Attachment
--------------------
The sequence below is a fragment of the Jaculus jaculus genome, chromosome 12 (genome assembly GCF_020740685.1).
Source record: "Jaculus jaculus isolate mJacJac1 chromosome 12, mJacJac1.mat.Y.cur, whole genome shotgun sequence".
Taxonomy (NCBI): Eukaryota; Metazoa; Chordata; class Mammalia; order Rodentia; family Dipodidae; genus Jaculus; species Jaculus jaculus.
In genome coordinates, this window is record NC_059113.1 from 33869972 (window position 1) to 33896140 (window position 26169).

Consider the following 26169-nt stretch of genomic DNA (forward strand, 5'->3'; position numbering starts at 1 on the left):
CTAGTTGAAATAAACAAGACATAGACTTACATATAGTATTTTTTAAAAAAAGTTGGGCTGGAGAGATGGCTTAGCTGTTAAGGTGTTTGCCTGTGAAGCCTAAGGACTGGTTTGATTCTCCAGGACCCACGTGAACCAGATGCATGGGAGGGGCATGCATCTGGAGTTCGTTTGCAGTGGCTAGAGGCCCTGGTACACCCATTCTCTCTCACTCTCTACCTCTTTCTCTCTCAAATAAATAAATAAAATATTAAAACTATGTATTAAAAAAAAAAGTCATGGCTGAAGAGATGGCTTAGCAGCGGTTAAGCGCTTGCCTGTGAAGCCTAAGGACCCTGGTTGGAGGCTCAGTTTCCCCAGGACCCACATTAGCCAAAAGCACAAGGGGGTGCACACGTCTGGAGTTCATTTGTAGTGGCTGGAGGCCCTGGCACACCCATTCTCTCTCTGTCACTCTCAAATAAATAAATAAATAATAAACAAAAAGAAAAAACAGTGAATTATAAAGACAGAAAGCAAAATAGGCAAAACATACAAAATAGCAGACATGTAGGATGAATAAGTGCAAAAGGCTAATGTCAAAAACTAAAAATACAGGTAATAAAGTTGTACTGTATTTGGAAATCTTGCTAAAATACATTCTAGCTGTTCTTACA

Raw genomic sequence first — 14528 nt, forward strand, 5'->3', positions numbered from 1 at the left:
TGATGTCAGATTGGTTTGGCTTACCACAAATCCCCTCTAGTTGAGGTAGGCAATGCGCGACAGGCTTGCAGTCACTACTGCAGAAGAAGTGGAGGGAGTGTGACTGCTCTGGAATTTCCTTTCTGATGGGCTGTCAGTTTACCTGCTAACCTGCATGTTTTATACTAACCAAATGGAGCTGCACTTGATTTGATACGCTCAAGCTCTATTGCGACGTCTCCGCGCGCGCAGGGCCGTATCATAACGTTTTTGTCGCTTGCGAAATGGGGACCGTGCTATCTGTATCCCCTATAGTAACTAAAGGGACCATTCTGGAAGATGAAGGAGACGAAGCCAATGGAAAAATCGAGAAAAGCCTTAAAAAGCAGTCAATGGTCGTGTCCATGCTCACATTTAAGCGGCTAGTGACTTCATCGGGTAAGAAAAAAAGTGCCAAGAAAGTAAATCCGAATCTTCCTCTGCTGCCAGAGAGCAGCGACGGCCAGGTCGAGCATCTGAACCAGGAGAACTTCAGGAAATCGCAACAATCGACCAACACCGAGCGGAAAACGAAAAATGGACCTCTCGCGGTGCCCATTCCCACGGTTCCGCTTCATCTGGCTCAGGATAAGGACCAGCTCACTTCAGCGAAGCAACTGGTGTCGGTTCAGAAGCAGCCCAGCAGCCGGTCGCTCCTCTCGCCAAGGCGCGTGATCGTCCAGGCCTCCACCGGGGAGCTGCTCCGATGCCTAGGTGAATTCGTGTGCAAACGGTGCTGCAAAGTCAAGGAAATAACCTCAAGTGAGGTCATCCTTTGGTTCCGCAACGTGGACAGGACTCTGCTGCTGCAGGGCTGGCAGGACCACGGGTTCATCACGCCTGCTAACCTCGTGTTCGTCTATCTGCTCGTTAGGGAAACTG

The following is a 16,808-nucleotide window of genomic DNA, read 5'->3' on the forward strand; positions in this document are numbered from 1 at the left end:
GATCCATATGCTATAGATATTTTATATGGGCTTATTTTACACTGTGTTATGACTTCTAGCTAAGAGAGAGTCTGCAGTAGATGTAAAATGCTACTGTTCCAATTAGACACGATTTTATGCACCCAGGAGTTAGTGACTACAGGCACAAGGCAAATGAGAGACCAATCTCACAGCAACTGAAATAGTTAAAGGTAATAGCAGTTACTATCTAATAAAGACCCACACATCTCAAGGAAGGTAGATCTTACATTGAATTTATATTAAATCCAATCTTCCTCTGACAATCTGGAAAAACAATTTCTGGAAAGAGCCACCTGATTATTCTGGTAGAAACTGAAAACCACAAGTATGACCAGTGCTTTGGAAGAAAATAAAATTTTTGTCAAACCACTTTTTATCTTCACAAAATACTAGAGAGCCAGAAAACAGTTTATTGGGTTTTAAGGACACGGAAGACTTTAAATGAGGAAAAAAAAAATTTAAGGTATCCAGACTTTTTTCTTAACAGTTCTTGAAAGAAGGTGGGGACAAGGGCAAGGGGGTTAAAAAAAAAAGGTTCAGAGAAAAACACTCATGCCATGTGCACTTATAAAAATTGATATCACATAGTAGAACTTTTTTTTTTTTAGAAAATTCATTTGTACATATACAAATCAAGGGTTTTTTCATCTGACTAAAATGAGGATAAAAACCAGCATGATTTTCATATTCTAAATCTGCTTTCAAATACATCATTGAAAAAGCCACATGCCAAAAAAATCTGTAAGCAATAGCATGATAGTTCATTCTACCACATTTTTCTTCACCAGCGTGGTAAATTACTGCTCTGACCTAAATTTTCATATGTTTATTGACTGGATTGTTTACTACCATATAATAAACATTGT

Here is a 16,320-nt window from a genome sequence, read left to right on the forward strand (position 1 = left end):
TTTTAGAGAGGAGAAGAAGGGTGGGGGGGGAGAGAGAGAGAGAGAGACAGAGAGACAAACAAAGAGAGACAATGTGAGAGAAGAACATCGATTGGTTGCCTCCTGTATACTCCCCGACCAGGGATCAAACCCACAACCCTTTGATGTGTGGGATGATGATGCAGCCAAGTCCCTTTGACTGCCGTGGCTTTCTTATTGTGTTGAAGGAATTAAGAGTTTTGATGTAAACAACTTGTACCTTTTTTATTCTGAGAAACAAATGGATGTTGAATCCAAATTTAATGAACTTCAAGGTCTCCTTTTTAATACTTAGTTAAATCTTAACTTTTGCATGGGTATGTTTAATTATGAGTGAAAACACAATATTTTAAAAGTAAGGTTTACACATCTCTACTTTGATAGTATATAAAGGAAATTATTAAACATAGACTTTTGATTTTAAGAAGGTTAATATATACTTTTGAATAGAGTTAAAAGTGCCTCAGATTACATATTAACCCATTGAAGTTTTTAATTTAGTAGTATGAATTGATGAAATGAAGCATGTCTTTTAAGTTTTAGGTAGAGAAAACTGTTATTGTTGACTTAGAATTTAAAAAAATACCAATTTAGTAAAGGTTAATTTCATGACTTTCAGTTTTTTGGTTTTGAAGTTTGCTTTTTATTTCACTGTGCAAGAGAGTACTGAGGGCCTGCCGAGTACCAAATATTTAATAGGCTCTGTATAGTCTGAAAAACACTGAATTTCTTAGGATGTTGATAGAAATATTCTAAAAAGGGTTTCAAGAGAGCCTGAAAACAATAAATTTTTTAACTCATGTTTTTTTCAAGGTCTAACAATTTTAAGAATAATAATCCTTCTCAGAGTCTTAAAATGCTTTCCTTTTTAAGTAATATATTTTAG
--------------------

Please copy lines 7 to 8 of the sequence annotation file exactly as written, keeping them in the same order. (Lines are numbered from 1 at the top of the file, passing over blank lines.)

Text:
Raw genomic sequence first — 14528 nt, forward strand, 5'->3', positions numbered from 1 at the left:
TGATGTCAGATTGGTTTGGCTTACCACAAATCCCCTCTAGTTGAGGTAGGCAATGCGCGACAGGCTTGCAGTCACTACTGCAGAAGAAGTGGAGGGAGTGTGACTGCTCTGGAATTTCCTTTCTGATGGGCTGTCAGTTTACCTGCTAACCTGCATGTTTTATACTAACCAAATGGAGCTGCACTTGATTTGATACGCTCAAGCTCTATTGCGACGTCTCCGCGCGCGCAGGGCCGTATCATAACGTTTTTGTCGCTTGCGAAATGGGGACCGTGCTATCTGTATCCCCTATAGTAACTAAAGGGACCATTCTGGAAGATGAAGGAGACGAAGCCAATGGAAAAATCGAGAAAAGCCTTAAAAAGCAGTCAATGGTCGTGTCCATGCTCACATTTAAGCGGCTAGTGACTTCATCGGGTAAGAAAAAAAGTGCCAAGAAAGTAAATCCGAATCTTCCTCTGCTGCCAGAGAGCAGCGACGGCCAGGTCGAGCATCTGAACCAGGAGAACTTCAGGAAATCGCAACAATCGACCAACACCGAGCGGAAAACGAAAAATGGACCTCTCGCGGTGCCCATTCCCACGGTTCCGCTTCATCTGGCTCAGGATAAGGACCAGCTCACTTCAGCGAAGCAACTGGTGTCGGTTCAGAAGCAGCCCAGCAGCCGGTCGCTCCTCTCGCCAAGGCGCGTGATCGTCCAGGCCTCCACCGGGGAGCTGCTCCGATGCCTAGGTGAATTCGTGTGCAAACGGTGCTGCAAAGTCAAGGAAATAACCTCAAGTGAGGTCATCCTTTGGTTCCGCAACGTGGACAGGACTCTGCTGCTGCAGGGCTGGCAGGACCACGGGTTCATCACGCCTGCTAACCTCGTGTTCGTCTATCTGCTCGTTAGGGAAACTG